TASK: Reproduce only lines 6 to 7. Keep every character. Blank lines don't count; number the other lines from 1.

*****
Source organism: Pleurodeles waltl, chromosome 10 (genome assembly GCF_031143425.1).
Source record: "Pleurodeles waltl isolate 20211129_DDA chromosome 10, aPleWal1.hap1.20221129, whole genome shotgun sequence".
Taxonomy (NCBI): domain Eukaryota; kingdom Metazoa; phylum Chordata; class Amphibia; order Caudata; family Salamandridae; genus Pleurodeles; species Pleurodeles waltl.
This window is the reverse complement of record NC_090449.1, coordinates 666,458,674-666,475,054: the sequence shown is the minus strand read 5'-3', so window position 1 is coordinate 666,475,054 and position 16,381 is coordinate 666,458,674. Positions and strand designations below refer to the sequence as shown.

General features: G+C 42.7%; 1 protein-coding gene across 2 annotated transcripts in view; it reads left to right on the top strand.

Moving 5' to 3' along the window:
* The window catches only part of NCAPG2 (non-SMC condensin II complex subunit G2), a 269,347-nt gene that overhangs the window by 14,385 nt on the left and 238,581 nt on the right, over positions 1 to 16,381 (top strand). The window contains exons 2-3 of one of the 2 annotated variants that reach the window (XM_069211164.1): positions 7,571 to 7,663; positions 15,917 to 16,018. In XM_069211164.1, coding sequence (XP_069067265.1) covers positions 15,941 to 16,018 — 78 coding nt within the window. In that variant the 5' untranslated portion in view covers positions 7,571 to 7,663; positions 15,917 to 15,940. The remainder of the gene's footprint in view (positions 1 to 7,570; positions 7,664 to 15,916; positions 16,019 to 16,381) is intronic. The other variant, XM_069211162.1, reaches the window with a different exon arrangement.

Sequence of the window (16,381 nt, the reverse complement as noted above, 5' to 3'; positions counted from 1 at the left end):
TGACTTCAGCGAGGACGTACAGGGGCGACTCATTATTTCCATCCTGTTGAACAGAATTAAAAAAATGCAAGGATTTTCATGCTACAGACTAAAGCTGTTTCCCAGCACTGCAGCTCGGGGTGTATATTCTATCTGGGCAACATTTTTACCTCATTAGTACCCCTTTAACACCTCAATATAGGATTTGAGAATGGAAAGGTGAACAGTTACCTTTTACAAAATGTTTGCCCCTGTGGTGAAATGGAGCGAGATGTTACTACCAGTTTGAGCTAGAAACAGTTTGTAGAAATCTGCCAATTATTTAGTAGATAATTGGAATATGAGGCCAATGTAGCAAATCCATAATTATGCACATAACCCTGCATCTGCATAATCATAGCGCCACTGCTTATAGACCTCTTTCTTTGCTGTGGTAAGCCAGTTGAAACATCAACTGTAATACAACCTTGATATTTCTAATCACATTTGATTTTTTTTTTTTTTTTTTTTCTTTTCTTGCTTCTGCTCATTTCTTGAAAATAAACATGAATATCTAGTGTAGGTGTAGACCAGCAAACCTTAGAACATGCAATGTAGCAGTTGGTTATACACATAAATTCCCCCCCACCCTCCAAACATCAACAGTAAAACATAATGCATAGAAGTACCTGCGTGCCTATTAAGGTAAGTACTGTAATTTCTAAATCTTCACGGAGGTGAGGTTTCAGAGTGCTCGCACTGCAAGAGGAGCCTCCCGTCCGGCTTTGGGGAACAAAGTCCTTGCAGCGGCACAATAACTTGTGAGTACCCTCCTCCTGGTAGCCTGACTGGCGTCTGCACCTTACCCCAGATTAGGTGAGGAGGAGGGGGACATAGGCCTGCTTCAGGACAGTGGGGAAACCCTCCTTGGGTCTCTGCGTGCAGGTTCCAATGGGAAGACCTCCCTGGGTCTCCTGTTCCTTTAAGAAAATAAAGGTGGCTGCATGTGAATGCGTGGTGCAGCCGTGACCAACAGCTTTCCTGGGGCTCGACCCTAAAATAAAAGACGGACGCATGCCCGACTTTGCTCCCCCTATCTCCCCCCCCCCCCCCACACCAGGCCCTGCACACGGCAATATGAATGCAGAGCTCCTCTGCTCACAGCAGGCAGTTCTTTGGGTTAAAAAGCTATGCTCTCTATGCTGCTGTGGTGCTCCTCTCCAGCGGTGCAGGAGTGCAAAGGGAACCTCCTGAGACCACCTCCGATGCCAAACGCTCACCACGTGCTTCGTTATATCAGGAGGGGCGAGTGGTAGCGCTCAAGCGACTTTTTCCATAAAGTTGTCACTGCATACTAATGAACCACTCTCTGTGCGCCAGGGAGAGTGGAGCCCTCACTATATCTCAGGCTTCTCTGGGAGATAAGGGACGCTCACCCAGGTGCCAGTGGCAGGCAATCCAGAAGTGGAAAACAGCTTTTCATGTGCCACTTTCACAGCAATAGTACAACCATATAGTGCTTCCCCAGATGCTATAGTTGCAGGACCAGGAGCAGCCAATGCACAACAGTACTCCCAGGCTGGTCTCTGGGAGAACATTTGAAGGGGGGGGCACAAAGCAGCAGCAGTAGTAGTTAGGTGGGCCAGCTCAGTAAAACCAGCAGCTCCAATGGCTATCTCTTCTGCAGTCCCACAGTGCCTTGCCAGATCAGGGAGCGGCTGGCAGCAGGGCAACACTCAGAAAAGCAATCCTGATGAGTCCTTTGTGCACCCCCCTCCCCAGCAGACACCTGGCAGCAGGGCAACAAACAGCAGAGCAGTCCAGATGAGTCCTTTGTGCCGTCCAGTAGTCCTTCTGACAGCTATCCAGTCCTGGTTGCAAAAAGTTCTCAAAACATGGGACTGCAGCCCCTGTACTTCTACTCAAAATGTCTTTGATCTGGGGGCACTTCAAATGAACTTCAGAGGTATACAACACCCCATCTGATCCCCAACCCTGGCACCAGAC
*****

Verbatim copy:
Moving 5' to 3' along the window:
* The window catches only part of NCAPG2 (non-SMC condensin II complex subunit G2), a 269,347-nt gene that overhangs the window by 14,385 nt on the left and 238,581 nt on the right, over positions 1 to 16,381 (top strand). The window contains exons 2-3 of one of the 2 annotated variants that reach the window (XM_069211164.1): positions 7,571 to 7,663; positions 15,917 to 16,018. In XM_069211164.1, coding sequence (XP_069067265.1) covers positions 15,941 to 16,018 — 78 coding nt within the window. In that variant the 5' untranslated portion in view covers positions 7,571 to 7,663; positions 15,917 to 15,940. The remainder of the gene's footprint in view (positions 1 to 7,570; positions 7,664 to 15,916; positions 16,019 to 16,381) is intronic. The other variant, XM_069211162.1, reaches the window with a different exon arrangement.